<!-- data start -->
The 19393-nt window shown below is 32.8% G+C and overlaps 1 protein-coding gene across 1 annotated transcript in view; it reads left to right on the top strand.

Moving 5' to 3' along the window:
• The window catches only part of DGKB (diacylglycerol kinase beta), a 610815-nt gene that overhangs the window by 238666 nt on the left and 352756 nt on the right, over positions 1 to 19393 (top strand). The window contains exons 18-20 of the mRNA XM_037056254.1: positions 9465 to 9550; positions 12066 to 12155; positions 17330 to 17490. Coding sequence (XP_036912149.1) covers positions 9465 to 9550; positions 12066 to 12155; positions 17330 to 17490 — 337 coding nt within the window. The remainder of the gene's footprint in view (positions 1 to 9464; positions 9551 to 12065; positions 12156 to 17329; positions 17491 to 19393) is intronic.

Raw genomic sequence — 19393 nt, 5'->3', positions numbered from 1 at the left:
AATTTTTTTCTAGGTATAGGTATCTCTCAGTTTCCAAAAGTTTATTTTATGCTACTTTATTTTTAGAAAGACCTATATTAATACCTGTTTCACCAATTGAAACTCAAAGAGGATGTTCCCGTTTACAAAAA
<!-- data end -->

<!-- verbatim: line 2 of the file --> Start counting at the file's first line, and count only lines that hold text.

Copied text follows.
Moving 5' to 3' along the window: